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The Impact & Maternal Disparities on Maternal Mental Health: Black Birthing People’s Experience




Imagine walking into an OBGYN office and feeling judged by your doctor. Imagine

telling your nurse that something doesn’t feel right after giving birth, but he or she blows off your symptoms.

This is the unfortunate reality for many black women in American. Feeling unheard is a feeling that many black women have learned to simply deal with. Not addressing these feelings can lead to stress, anxiety, depression, and more. Therefore, it is important that we, as a society, acknowledge the disproportionality of maternity death among black women and begin advocating for better, meaningful maternity care for black women.


Some of the leading causes of maternal related death are hypertension, pulmonary embolism, hemorrhage, infection, and cardiovascular conditions. According to Bailey et al.

(2023), black women are three times more likely to die from pregnancy related issues when compared to white women. Additionally, in 2020, the maternal mortality rate for nonblack

women was an estimated 861 deaths. In contrast, black women maternal mortality rate was an estimated 1800 deaths (Bailey et al., 2023). Despite over sixty percent of maternal deaths being preventable (Long, 2024), the mortality rate for black mothers has increased every year. These numbers are lightyears away from each other and enough to evoke fear in any woman considering motherhood, and no matter how much you try to prepare for motherhood, realistically you can’t prepare for most of it. It is also important to note that the cases of black women maternal mortality is not limited to social economic status. For example, Dr. Shalon Irving was a 36-year-old CDC epidemiologist and a lieutenant commander for the US Public Health Service Commissioned Corps. Dr. Irving completed her master’s degree at John Hopkins. Then at the age of 25, she was the first recipient of a dual PhD in sociology and gerontology from Purdue University (Bowie et al., 2022). Her credentials are more than impressive. She is an accomplished doctor with years of research experience. Of course she will have an amazing birthing experience, right? Other professionals will listen and give her respect, right? However, despite her accomplishments Dr. Shalon Irving’s postpartum experience was not pleasant. A short three weeks after giving birth, Dr. Irving dealt with high blood pressure, leg swelling, decreased urine, severe headaches, and a nine-pound weight gain in ten days. She expressed her declining health issues with her doctors during multiple visits, but her concerns were not addressed. The doctors met her with “You just had a baby. Give it time.” Dr. Shalon Irving’s life was cut short on January 24, 2017, due to cardiac arrest (Bowie et al., 2022). Unfortunately, this is a reoccurring story that has even brought out stories from Christine Fields who is a mother of two, tennis player Serena Williams, and Olympic track star Allyson Felix. Surviving mothers, public lawsuits, tv interviews, news articles, and advocating family members, help bring awareness to this topic. The disparities in the healthcare system can contribute to psychological and emotional distress during the perinatal period. Black women have a higher rate of perinatal mood and anxiety disorders, than white women. Black women are also less likely to get treatment or follow-up care (Long, 2024). Despite strides in education, careers, and more, black women’s medical needs continue to be pushed aside. The healthcare system should be a safe space for everyone despite their ethnic background.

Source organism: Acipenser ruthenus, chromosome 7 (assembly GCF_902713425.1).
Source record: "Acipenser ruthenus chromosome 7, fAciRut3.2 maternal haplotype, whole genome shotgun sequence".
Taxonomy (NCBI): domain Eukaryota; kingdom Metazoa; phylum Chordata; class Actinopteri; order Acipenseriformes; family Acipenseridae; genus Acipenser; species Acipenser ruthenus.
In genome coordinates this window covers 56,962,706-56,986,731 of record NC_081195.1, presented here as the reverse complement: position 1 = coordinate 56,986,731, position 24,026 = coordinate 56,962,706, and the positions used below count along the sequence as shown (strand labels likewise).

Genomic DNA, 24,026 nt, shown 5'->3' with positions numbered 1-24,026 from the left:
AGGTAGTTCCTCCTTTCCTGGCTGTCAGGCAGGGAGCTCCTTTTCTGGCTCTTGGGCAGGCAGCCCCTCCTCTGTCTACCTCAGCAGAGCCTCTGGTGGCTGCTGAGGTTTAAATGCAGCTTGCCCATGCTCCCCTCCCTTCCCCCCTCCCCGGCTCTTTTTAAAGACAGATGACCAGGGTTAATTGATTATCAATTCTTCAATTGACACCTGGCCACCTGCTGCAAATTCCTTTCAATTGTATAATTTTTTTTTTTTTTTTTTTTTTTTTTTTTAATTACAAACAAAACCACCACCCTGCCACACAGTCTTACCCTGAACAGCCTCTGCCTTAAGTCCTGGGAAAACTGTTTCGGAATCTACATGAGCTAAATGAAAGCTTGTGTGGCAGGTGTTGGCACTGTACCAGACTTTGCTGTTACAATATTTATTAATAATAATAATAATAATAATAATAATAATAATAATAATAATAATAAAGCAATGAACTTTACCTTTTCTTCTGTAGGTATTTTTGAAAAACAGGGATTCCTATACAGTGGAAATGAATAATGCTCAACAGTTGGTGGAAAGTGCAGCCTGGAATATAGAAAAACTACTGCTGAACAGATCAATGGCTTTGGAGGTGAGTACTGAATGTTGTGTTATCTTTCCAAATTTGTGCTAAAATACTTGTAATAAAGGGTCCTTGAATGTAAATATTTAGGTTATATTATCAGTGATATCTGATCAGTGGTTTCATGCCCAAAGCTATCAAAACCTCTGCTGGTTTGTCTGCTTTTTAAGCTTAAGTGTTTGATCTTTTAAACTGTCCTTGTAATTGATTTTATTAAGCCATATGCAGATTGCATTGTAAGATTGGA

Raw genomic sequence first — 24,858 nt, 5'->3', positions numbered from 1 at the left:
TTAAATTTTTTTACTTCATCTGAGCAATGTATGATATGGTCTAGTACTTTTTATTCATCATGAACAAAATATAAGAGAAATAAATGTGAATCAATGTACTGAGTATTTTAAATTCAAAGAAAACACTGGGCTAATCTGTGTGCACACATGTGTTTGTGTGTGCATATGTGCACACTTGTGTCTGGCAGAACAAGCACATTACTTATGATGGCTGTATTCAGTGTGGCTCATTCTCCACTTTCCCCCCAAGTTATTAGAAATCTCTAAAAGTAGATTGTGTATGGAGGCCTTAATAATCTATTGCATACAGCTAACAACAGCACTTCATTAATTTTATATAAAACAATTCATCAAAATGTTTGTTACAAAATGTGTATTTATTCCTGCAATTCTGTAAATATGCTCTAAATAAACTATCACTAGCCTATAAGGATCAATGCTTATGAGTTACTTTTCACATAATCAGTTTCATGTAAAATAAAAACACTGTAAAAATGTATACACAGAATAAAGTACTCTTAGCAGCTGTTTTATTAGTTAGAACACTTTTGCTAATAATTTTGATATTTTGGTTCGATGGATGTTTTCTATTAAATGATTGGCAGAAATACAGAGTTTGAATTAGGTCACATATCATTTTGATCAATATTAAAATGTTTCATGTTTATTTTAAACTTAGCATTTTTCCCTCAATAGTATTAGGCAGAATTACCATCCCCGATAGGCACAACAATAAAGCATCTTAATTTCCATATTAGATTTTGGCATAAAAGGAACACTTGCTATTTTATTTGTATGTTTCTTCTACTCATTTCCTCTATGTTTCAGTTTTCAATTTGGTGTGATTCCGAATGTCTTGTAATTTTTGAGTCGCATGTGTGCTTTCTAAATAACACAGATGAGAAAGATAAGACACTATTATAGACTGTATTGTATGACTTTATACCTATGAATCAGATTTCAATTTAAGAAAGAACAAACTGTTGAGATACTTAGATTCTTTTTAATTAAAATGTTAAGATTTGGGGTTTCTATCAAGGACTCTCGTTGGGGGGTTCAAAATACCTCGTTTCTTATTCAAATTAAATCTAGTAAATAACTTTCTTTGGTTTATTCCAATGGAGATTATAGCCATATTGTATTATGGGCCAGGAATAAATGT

What can you do to help? Here my five tips to help:

(1) Educate yourself with available research. (2) Volunteer your time with the many organizations that fight for maternal rights.

(3) If you see something, say something.

(4) Check on your pregnant and postpartum loved ones.

(5) Share your newfound knowledge.


Informative Resources


Doula Support & Postpartum Support

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This wonderful blog post was written by Mallori Thompson, LPC-Associate. Mallori feels passionate about helping mothers at any stage of their journey, providing support and connecting with resources to obtain the help they may need. She would love to support you! If you would like to schedule a free consultation you can contact her through the "Contact Me" on the website or email her directly at mallorithompson@supportspacetherapy.com.



References

Bowie, J., Hickman, D., Ibe, C., Irving, S., Irving, W., McDonald- Mosely, R., Purnell, T. S., & Underwood, L. (2022, February 7). Honoring Dr. Shalon Irving, A Champion for Health Equity. https://www.healthaffairs.org/doi/10.1377/hlthaff.2021.01447

Long, M. (2024). Black Perinatal Mental Health Intensive. Seleni Institute. https://training.seleni.org/courses/enrolled/1905222

Njoku A, Evans M, Nimo-Sefah L, Bailey J. Listen to the Whispers before They Become Screams: Addressing Black Maternal Morbidity and Mortality in the United States.

Healthcare (Basel). 2023 Feb 3;11(3):438. doi: 10.3390/healthcare11030438. PMID: 36767014; PMCID: PMC9914526.

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